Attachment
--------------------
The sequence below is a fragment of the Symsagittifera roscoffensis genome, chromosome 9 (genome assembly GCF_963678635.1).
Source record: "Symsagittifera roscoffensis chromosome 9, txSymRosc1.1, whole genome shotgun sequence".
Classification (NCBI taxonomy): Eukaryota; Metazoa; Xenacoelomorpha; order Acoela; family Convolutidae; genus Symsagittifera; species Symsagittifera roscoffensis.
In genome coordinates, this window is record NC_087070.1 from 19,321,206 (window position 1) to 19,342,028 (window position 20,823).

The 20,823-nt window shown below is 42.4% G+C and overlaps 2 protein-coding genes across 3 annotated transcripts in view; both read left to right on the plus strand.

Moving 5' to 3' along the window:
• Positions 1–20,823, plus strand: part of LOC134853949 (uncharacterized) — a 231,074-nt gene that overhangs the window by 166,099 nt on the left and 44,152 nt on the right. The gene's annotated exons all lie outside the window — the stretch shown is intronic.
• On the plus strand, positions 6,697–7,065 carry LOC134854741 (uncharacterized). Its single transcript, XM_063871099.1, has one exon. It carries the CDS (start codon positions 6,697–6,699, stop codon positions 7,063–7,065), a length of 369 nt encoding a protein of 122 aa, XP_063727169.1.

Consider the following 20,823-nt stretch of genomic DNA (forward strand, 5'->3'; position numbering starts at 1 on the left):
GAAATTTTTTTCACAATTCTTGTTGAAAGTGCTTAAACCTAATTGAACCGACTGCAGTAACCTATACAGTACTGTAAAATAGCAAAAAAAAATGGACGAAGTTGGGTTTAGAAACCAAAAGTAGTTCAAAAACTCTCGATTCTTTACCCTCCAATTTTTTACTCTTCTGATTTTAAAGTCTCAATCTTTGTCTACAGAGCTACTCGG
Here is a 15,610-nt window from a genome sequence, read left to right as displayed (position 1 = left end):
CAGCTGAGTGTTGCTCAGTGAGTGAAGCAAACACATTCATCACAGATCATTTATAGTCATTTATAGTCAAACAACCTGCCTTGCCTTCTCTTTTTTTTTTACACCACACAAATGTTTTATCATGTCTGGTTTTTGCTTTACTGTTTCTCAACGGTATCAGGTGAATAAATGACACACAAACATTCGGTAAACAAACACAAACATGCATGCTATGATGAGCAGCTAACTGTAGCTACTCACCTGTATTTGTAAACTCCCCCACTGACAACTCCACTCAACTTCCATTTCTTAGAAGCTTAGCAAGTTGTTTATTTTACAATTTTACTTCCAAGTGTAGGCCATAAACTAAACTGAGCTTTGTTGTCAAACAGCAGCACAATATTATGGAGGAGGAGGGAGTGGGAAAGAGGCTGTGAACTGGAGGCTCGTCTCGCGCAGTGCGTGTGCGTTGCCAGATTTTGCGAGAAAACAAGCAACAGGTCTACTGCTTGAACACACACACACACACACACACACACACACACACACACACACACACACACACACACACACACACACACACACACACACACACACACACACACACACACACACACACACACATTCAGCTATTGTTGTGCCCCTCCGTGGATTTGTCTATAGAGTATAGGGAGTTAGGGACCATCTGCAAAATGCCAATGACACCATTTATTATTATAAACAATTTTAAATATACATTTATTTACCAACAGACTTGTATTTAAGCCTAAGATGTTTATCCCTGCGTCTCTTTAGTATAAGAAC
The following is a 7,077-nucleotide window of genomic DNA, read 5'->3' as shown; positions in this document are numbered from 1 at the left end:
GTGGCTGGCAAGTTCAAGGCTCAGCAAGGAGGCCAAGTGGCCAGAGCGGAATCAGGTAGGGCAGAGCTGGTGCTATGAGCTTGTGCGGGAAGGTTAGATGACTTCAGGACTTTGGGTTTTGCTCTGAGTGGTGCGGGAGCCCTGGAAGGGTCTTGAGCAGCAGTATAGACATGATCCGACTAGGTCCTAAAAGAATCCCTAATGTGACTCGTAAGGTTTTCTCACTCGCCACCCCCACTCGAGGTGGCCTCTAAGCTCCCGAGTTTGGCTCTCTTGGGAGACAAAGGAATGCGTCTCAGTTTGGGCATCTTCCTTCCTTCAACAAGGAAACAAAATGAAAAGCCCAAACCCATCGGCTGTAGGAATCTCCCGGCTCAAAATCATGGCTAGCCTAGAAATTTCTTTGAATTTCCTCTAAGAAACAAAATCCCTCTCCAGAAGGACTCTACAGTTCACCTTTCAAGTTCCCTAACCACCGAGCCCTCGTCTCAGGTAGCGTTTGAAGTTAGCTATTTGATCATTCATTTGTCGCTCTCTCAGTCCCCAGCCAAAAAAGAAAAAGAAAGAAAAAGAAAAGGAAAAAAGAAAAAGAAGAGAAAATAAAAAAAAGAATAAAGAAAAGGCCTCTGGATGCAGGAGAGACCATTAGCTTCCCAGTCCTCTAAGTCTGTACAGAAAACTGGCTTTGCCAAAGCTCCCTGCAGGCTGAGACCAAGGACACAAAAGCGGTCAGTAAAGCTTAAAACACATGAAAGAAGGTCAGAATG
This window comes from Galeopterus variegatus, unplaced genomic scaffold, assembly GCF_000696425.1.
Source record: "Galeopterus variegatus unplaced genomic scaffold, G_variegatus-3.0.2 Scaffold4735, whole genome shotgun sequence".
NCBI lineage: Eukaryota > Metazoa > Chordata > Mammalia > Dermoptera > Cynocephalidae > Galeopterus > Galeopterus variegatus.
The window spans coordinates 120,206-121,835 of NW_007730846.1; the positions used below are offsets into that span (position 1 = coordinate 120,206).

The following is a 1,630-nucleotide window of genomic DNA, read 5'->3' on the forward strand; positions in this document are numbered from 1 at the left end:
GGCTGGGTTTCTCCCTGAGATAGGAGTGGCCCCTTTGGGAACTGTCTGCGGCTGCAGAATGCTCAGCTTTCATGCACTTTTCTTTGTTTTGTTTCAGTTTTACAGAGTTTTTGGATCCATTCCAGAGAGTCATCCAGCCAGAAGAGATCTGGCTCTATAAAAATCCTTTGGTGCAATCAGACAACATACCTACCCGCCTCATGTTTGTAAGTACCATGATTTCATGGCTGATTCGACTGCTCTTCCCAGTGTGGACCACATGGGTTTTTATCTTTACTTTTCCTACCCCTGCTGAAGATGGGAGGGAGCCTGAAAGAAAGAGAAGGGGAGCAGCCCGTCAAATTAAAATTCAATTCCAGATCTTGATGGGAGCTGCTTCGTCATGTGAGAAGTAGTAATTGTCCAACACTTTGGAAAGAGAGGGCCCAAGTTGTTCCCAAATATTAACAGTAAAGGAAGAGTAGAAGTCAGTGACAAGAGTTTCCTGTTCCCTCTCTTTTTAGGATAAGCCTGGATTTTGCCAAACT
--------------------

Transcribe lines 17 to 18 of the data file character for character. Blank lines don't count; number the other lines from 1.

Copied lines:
NCBI lineage: Eukaryota > Metazoa > Chordata > Mammalia > Dermoptera > Cynocephalidae > Galeopterus > Galeopterus variegatus.
The window spans coordinates 120,206-121,835 of NW_007730846.1; the positions used below are offsets into that span (position 1 = coordinate 120,206).